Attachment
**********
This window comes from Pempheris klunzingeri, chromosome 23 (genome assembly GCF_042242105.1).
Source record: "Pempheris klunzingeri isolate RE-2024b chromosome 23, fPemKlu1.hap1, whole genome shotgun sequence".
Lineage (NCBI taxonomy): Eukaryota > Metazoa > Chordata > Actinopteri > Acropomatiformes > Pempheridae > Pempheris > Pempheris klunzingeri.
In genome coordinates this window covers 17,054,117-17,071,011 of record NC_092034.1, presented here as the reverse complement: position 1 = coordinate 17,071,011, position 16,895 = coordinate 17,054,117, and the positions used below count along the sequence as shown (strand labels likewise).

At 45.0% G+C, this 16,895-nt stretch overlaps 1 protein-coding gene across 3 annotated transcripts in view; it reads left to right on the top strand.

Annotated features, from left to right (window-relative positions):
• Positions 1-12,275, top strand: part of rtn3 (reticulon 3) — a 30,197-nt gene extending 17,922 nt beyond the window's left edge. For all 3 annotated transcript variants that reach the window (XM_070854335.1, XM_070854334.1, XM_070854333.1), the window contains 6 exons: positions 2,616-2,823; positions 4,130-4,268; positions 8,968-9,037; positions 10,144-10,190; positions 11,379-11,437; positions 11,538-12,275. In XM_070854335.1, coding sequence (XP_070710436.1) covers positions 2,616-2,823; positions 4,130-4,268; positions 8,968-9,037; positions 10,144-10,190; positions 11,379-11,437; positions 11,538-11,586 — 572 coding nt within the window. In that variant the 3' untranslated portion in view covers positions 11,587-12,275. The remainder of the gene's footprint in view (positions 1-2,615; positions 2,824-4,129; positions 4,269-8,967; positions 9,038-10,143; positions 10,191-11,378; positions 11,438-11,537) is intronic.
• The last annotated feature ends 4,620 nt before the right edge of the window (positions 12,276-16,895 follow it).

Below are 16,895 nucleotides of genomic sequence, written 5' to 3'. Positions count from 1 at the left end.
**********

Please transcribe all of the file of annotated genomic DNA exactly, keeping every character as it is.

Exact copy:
This window comes from Pempheris klunzingeri, chromosome 23 (genome assembly GCF_042242105.1).
Source record: "Pempheris klunzingeri isolate RE-2024b chromosome 23, fPemKlu1.hap1, whole genome shotgun sequence".
Lineage (NCBI taxonomy): Eukaryota > Metazoa > Chordata > Actinopteri > Acropomatiformes > Pempheridae > Pempheris > Pempheris klunzingeri.
In genome coordinates this window covers 17,054,117-17,071,011 of record NC_092034.1, presented here as the reverse complement: position 1 = coordinate 17,071,011, position 16,895 = coordinate 17,054,117, and the positions used below count along the sequence as shown (strand labels likewise).

At 45.0% G+C, this 16,895-nt stretch overlaps 1 protein-coding gene across 3 annotated transcripts in view; it reads left to right on the top strand.

Annotated features, from left to right (window-relative positions):
• Positions 1-12,275, top strand: part of rtn3 (reticulon 3) — a 30,197-nt gene extending 17,922 nt beyond the window's left edge. For all 3 annotated transcript variants that reach the window (XM_070854335.1, XM_070854334.1, XM_070854333.1), the window contains 6 exons: positions 2,616-2,823; positions 4,130-4,268; positions 8,968-9,037; positions 10,144-10,190; positions 11,379-11,437; positions 11,538-12,275. In XM_070854335.1, coding sequence (XP_070710436.1) covers positions 2,616-2,823; positions 4,130-4,268; positions 8,968-9,037; positions 10,144-10,190; positions 11,379-11,437; positions 11,538-11,586 — 572 coding nt within the window. In that variant the 3' untranslated portion in view covers positions 11,587-12,275. The remainder of the gene's footprint in view (positions 1-2,615; positions 2,824-4,129; positions 4,269-8,967; positions 9,038-10,143; positions 10,191-11,378; positions 11,438-11,537) is intronic.
• The last annotated feature ends 4,620 nt before the right edge of the window (positions 12,276-16,895 follow it).

Below are 16,895 nucleotides of genomic sequence, written 5' to 3'. Positions count from 1 at the left end.